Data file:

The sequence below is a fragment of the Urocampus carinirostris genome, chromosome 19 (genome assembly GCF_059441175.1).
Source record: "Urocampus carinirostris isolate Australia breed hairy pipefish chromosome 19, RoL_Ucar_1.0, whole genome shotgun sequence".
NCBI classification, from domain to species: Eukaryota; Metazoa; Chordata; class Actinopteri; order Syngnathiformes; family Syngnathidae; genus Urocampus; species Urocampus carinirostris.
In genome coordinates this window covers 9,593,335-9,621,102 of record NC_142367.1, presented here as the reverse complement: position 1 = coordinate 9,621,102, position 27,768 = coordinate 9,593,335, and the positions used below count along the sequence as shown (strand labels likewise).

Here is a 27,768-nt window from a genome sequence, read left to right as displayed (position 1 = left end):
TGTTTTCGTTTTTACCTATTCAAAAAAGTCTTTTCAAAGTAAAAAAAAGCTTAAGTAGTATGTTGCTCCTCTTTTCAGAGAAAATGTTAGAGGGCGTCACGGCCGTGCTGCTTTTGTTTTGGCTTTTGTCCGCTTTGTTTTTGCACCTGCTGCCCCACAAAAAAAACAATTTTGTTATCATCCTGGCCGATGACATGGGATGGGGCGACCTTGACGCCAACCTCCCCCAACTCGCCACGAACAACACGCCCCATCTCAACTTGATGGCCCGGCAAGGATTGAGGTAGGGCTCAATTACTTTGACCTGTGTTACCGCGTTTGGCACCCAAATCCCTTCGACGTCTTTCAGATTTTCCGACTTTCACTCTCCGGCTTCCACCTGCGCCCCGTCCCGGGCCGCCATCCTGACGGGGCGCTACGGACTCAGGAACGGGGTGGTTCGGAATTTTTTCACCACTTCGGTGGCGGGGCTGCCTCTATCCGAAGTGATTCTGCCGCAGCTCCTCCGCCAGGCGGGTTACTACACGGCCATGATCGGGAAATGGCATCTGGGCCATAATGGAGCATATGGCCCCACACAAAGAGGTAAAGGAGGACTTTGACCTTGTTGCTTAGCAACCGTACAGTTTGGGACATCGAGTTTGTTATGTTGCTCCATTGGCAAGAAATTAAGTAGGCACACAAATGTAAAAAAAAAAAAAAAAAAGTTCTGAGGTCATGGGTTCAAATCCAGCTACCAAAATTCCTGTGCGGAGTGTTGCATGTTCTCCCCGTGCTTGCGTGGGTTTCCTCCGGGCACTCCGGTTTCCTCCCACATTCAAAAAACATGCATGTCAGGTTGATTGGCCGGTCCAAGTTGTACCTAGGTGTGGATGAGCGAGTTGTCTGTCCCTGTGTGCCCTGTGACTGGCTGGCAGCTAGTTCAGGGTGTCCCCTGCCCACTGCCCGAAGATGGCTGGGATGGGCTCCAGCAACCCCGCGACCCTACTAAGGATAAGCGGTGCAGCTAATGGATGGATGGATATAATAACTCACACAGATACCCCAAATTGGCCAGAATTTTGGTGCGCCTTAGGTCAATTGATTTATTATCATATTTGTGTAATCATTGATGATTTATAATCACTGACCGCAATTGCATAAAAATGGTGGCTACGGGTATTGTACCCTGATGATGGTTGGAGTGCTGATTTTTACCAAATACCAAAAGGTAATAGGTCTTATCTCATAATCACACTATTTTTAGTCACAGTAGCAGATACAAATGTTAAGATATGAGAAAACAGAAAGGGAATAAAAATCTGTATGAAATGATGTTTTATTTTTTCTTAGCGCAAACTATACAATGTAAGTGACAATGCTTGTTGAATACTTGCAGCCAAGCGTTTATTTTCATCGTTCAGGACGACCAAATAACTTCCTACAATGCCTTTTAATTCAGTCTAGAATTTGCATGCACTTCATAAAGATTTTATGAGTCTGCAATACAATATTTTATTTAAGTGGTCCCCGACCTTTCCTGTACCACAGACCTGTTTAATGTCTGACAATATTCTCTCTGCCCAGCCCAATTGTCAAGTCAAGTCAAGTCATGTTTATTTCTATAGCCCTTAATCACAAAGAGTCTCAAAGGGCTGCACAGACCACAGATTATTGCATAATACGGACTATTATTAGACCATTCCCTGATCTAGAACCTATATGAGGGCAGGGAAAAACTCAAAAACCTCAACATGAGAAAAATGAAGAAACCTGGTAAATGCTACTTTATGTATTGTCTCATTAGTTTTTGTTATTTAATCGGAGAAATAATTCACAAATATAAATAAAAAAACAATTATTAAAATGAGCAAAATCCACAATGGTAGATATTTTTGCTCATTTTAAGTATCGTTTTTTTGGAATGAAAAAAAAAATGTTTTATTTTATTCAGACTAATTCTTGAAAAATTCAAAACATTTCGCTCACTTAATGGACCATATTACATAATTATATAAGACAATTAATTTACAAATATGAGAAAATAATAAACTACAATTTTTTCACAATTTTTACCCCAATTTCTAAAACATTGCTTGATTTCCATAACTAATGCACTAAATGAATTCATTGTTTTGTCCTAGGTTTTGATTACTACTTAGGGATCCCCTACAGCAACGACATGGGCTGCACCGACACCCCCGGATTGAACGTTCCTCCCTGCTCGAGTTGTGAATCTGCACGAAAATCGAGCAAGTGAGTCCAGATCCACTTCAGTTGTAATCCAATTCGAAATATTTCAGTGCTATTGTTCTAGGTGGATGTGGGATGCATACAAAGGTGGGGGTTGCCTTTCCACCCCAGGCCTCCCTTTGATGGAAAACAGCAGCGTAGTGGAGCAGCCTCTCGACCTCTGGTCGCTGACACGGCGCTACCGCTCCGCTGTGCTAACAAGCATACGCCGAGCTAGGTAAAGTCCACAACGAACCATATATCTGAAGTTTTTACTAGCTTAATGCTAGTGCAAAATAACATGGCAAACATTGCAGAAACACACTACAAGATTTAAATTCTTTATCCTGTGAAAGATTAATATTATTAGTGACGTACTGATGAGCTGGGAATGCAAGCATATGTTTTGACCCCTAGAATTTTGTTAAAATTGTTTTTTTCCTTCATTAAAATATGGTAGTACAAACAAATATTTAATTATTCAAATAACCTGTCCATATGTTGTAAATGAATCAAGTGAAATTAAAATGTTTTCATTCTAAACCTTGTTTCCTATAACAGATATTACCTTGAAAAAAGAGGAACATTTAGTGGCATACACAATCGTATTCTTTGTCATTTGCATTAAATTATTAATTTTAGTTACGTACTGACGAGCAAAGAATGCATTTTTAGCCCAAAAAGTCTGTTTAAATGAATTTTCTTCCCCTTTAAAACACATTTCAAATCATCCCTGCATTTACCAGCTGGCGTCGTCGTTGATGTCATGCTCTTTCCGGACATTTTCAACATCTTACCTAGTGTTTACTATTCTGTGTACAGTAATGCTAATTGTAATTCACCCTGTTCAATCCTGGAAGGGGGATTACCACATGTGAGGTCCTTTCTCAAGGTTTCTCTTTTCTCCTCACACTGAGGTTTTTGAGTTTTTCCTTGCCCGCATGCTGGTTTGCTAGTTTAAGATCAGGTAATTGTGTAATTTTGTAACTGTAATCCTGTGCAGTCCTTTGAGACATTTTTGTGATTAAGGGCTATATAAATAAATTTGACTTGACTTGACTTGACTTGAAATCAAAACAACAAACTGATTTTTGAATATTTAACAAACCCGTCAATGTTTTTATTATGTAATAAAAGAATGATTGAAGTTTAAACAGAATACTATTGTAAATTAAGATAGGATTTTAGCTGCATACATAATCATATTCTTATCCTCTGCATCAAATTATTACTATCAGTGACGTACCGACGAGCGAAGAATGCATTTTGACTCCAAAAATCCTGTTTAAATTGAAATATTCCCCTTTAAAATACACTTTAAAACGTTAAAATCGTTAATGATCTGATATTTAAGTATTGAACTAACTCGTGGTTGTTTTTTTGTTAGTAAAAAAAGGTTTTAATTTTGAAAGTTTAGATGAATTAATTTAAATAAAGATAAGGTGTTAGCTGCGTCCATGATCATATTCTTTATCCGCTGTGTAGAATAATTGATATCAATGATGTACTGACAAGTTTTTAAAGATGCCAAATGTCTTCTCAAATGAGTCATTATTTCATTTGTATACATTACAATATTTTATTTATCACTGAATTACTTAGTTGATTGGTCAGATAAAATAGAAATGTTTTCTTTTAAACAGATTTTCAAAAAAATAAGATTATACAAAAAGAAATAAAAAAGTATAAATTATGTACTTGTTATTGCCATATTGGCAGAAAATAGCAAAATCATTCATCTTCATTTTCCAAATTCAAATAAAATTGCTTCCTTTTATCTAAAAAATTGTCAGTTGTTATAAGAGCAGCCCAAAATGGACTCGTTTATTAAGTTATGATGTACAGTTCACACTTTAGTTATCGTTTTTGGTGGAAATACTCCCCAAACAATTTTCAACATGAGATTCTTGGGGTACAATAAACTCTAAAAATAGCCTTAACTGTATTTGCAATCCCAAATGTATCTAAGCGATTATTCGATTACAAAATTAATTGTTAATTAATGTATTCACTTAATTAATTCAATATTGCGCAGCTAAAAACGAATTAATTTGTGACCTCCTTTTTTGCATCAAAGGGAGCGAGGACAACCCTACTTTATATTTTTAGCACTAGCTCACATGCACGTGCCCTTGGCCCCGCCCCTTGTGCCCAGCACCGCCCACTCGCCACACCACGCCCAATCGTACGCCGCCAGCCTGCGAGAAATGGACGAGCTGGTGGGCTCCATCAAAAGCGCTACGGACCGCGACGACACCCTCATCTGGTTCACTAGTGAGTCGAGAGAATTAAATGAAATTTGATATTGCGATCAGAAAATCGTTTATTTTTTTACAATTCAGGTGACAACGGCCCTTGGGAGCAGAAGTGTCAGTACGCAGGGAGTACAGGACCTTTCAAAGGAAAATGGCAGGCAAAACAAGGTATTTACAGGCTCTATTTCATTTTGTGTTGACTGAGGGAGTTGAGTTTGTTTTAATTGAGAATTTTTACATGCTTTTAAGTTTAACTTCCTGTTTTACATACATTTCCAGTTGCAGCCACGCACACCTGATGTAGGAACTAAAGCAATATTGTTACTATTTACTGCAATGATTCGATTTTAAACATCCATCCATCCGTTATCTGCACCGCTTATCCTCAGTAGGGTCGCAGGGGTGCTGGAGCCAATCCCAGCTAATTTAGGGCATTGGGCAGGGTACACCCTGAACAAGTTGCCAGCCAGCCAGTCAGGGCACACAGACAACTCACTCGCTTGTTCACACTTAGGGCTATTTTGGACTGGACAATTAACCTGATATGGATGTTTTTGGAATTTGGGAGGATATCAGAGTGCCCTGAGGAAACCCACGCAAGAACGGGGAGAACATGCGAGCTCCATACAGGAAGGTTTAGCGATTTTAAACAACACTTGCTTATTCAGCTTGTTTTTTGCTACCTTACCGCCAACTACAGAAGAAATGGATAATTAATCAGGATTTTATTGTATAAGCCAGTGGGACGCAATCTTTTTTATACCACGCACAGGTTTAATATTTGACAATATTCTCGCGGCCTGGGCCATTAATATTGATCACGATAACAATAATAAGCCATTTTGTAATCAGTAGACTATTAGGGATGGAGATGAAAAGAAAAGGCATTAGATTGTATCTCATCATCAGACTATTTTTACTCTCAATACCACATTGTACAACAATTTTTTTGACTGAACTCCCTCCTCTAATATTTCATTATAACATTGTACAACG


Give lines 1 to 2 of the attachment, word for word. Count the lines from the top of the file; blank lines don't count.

The sequence below is a fragment of the Urocampus carinirostris genome, chromosome 19 (genome assembly GCF_059441175.1).
Source record: "Urocampus carinirostris isolate Australia breed hairy pipefish chromosome 19, RoL_Ucar_1.0, whole genome shotgun sequence".